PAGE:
Investment Risk in Post-Deng China
After Deng Xiaoping, who is reportedly seriously ill, the current administration, led by General Secretary Jiang Zemin, will retain power in China. Though any major policy shifts are unlikely until 1997, further restrictions may be placed on foreign investment to counter inflation.Moreover, as there is a possibility of political upheavals arising from power struggles, potential investors in China should be able to manage these risks.
China has recorded double-digit economic growth for three consecutive years since 1992, when Deng called for reforms and a more open stance to the outside world.Investment from foreign countries more than doubled both in 1992 and 1993, causing an investment boom.Much of this has been attributed to the Deng Xiaoping-Jiang Zemin policy of economic management.
At present, Jiang and the other top leaders are consolidating their power bases. Deng's influence is rapidly fading from the centers of political and economic power. There is a strong likelihood that the Jiang administration will continue in the post-Deng era, provided a balance is maintained in the collective leadership. The administration may last until the next Congress of the Communist Party of China, that is, the 15th Party Congress scheduled for 1997.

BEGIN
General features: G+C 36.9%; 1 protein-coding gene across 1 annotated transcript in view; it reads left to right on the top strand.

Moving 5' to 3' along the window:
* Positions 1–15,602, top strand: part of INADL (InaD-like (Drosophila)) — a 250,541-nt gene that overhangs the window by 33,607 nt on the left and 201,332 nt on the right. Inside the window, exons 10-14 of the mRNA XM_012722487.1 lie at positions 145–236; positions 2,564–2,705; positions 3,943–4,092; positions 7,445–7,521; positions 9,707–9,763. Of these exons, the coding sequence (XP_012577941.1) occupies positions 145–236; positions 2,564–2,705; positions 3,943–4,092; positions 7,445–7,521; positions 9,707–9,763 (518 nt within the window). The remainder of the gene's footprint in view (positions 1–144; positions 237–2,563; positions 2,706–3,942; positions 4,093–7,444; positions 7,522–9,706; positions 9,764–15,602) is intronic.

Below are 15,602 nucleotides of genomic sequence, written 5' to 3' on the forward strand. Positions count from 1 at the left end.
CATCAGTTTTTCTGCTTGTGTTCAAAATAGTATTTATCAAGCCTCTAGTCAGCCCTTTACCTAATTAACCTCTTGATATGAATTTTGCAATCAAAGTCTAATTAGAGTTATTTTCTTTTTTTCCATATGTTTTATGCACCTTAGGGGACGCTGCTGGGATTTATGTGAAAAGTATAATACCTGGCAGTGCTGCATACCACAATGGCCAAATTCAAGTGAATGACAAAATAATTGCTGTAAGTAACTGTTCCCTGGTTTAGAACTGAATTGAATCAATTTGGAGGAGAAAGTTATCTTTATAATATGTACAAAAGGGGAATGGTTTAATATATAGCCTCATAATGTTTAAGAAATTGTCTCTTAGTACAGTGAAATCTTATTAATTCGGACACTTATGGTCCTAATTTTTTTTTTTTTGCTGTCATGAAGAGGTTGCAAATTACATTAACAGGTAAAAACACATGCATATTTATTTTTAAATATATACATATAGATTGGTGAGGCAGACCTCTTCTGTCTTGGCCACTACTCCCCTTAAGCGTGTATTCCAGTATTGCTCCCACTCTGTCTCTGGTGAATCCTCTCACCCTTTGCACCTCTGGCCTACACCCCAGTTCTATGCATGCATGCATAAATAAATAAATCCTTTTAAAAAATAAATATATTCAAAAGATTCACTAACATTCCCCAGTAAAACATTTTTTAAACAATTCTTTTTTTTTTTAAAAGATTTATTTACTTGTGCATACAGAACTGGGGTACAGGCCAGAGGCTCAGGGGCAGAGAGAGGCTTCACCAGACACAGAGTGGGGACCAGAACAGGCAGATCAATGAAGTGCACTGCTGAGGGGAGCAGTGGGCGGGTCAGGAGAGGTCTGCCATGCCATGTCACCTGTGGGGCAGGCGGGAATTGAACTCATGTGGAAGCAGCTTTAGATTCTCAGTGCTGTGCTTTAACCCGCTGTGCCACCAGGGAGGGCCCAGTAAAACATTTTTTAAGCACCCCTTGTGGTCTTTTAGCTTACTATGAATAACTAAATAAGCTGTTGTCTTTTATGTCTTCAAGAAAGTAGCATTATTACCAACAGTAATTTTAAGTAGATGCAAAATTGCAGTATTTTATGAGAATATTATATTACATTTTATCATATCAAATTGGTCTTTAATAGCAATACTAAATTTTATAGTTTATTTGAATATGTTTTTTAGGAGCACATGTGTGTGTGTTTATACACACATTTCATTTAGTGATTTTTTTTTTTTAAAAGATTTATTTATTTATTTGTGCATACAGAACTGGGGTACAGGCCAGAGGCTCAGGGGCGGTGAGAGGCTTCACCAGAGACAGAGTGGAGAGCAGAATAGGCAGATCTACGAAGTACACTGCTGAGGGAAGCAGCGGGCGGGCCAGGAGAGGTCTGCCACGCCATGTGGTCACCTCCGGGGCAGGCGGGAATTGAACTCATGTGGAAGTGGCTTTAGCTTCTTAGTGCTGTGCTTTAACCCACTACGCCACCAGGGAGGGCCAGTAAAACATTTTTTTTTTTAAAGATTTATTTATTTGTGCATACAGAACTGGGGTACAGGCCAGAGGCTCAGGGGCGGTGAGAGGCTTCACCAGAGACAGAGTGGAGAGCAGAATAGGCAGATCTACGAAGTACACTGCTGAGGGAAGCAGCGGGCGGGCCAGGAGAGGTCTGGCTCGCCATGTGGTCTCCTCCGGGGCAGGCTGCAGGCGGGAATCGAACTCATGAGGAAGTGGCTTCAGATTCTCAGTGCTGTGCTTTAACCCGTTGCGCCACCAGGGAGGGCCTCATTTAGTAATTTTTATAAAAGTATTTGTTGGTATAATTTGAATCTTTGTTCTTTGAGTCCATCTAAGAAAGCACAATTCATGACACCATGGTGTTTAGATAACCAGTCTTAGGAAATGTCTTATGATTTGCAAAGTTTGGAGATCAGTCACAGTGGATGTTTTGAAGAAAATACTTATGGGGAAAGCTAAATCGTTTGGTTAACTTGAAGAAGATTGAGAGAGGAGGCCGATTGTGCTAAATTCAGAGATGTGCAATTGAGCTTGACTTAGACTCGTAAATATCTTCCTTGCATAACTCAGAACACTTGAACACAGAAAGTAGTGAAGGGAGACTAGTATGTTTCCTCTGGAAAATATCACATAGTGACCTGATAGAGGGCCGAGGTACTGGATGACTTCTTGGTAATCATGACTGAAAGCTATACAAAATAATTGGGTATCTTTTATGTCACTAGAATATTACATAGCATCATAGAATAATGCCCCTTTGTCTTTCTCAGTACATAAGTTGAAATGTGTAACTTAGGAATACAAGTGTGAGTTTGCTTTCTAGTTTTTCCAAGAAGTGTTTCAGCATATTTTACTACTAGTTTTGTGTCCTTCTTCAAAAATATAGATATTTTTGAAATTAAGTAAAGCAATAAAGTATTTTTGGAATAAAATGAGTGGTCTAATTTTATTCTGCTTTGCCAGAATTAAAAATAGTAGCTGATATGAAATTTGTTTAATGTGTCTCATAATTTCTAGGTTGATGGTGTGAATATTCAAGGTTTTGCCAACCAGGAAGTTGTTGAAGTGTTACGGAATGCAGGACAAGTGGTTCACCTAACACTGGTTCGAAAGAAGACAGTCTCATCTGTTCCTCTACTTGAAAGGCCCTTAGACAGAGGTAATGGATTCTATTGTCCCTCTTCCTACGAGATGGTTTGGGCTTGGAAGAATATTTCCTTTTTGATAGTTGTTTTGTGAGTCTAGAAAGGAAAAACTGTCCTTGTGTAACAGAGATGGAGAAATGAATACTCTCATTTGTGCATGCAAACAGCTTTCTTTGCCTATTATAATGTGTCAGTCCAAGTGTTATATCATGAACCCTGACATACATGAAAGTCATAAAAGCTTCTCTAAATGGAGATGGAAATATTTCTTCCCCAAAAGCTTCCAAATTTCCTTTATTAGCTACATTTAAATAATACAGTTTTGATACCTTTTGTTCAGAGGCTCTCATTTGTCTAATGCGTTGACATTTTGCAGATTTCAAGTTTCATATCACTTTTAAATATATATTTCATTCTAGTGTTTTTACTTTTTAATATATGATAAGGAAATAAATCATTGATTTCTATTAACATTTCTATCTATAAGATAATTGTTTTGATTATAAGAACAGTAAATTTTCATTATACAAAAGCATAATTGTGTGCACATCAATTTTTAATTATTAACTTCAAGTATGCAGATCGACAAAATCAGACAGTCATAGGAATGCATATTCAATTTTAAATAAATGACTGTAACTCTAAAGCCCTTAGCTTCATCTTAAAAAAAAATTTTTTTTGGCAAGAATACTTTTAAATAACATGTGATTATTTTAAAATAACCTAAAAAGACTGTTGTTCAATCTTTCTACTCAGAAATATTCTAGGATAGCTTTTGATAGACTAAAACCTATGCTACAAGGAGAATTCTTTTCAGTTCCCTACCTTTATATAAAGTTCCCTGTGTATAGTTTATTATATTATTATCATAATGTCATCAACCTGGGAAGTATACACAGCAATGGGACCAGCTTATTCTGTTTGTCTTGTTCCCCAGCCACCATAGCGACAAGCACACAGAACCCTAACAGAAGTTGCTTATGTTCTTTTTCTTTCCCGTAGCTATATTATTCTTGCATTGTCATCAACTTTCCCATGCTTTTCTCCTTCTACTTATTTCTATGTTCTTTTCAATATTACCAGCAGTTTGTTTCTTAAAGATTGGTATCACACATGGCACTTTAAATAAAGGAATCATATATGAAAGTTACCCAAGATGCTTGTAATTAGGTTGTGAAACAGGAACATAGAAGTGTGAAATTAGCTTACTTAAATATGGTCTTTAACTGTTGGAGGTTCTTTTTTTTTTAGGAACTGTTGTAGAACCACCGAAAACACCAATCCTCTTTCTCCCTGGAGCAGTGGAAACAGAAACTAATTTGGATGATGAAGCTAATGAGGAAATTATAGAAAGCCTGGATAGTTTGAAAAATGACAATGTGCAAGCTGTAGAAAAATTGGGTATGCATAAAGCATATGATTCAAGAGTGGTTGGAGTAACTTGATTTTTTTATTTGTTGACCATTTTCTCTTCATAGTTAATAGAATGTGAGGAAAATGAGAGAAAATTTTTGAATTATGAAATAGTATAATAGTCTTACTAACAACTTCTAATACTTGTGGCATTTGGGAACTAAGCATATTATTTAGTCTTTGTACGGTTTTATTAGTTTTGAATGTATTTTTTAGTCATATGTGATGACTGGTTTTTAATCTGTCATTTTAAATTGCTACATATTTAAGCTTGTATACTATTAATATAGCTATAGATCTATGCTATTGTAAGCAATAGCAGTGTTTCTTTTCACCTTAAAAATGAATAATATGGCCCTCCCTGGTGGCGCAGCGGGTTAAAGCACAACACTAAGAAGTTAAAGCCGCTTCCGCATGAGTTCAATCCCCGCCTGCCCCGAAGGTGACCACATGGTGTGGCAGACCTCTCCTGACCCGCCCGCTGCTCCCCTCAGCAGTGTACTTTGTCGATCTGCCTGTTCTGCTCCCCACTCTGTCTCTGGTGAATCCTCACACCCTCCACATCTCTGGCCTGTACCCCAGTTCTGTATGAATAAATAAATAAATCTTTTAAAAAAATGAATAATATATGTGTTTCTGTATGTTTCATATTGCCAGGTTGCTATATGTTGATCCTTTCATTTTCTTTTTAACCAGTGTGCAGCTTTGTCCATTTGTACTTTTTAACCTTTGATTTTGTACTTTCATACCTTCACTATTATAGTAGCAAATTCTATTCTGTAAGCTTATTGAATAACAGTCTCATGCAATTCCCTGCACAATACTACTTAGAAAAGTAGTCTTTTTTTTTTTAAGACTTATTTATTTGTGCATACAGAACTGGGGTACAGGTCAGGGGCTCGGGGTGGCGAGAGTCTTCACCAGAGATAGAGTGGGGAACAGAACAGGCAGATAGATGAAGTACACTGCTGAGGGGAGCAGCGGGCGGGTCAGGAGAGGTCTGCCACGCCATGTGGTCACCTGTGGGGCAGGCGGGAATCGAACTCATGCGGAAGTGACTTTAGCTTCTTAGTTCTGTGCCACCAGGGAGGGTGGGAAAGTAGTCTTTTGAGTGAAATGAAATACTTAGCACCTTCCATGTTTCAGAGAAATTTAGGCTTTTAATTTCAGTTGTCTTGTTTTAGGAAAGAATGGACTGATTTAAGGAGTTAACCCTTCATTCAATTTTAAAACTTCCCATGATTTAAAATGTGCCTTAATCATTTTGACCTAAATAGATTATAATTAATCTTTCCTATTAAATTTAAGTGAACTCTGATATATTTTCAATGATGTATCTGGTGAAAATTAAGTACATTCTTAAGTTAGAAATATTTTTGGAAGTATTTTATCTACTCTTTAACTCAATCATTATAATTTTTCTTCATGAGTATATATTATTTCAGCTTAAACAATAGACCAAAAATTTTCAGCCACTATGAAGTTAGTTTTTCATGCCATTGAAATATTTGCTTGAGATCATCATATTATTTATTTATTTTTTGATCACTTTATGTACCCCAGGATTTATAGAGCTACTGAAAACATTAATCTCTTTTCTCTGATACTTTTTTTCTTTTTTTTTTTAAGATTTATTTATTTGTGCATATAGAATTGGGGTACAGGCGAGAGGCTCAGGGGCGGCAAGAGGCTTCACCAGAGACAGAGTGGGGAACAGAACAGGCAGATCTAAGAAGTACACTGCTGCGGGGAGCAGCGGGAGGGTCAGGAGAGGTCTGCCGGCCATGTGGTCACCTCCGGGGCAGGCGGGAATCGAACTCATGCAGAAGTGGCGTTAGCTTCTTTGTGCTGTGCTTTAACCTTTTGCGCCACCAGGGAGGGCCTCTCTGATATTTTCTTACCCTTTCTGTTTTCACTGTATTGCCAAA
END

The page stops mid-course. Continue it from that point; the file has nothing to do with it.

The biggest problem faced by the Jiang administration is inflation. At the end of 1994, inflation exceeded 25 percent. If it remains in the 20 percentile range, the authorities will be forced to take severe austerity measures, which may trigger a great recession or increased unemployment. There are concerns that the government will start restricting foreign investments further to prevent this from happening, for example, by imposing fiscal constraints or by abolishing tax incentives in the Special Economic Zones.Another notable problem is the fact that conflicts over policy issues could develop into power struggles, setting off political turmoil.
Sino-Japanese relations have been marked by serious investment by Japanese manufacturers in the automobile and other industries in China, one aim being to realize a China in the 21st century where passenger cars are popular. The future will see the formation of a horizontal international devision of labor with China. Companies investing in China must have the ability to manage risks, for example, by obtaining better access to information, particularly in view of the lack of transparency in China's foreign investment policies.
"The Changing Investment Environment in China, " / Maruyama, Nobuo
"Political Stability in the Post-Deng Era, " / Onishi, Yasuo
"Can Inflation Be Overcome?" / Ishihara, Kyoichi
"Transition to a Market Economy -Difficulties in Reforming State-Owned Enterprises, " / Marukawa, Tomoo
"Hong Kong and Taiwanese Approaches to China, " / Sawada, Yukari; and Sato, Yukihito
"Appendix: The Chinese Economy -An Outlook for 1995, " / Watanabe, Mariko